These episodes number among the most painful and dark one can watch; though, as is often the case with such tales, the story is quite powerful.  After the Chevalier organization succeeds in disgracing the Mably family in revenge for Elizabeth Mably whistleblowing on the reckless way this organization handled the E-Pandora project, Satellizer sets a course for Bali in order to enlist the aid of the El Bridget family against the Chavalier Organization.  Her half-sister, Violet, runs a resort in this area.  Unfortunately, Satellizer also meets her half-brother, Louis, at this resort.  The meeting is unfortunate because Louis sees Satellizer more as a lover than as a sister, and acts on this desire in a most churlish manner.


Okay, the preceding remark stands as a gross understatement.  As children, Louis had taken to molesting her and resumes his evil ways at the hotel.  From these experiences in her childhood and early adolescence, Satellizer developed a fear of being touched, from which she earned her nickname at West Genetics of “the Untouchable Queen.”  These three episodes show Satellizer’s struggle to break free of his hold and perform an admirably good job of demonstrating the psychology of both the victim and the fiend.  I especially like the anime’s use of chains to show the hold that Louis has on her.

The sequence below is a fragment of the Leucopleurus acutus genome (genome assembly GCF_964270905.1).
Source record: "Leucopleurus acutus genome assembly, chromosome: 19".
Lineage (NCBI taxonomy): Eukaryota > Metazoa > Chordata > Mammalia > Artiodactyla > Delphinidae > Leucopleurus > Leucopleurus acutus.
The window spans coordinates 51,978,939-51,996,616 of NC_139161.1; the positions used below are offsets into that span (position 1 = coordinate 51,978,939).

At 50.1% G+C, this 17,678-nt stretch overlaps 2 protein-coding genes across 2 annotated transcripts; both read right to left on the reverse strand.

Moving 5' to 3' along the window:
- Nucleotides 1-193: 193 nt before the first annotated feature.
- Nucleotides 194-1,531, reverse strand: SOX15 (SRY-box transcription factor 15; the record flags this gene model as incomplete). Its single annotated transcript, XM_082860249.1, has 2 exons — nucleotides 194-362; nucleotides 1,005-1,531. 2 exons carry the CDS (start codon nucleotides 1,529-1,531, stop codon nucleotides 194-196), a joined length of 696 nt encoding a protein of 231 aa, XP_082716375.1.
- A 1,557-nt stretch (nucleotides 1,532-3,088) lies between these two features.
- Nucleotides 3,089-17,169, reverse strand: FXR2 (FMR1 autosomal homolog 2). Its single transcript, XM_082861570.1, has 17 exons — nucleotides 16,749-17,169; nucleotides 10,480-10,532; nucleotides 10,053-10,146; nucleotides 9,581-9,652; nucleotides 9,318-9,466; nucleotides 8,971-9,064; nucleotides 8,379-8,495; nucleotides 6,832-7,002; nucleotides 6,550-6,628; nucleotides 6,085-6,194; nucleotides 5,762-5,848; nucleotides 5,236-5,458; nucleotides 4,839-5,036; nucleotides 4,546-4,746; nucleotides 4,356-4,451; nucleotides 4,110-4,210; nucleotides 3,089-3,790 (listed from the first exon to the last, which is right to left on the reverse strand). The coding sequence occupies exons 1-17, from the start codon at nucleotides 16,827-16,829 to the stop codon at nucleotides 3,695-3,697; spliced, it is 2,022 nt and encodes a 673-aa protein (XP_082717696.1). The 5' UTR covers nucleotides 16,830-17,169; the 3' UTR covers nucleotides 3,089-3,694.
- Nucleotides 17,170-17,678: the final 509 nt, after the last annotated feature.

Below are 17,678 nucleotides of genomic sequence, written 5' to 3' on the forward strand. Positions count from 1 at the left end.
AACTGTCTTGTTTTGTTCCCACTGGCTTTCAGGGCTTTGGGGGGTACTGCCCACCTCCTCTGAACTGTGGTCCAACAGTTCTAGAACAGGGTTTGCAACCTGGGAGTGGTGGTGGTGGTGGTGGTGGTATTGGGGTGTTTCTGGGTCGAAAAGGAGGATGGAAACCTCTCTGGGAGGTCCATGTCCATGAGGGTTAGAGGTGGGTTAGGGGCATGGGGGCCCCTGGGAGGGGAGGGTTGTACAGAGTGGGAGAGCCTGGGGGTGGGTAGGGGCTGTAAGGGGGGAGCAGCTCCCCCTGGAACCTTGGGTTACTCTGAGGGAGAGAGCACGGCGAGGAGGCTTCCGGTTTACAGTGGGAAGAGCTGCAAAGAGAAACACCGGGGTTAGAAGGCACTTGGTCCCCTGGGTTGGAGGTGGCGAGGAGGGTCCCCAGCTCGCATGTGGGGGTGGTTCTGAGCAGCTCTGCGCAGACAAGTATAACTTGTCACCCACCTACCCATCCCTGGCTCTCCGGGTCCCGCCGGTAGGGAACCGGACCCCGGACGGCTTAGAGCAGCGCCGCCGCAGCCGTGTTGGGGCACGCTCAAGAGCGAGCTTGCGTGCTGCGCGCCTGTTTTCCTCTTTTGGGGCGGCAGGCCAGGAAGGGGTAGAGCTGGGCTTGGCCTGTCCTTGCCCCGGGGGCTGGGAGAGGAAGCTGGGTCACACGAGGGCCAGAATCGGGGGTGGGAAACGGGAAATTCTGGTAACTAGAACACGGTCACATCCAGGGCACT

Oh, I might just mention here that Holly actual has character in the manga, which is completely absent in the anime.

Oh, I might just mention here that Holly actual has character in the manga, which is completely absent in the anime.

As much as these episodes covered that aspect of the story, they portrayed the events quite well.  However, this came at the price of Kazuya and Violet’s character development, and the final victory over Louis seems rushed and less believable than in the manga.  The manga makes Violet a much more developed character.  In particular, she was the person who initially discovered Louis’s harassment of Satellizer and caused her to be sent away from the family house.  At the present time, since Louis, ostensibly at least, has a girlfriend and plenty of time has passed, Violet hoped that Satellizer might reconcile with Louis.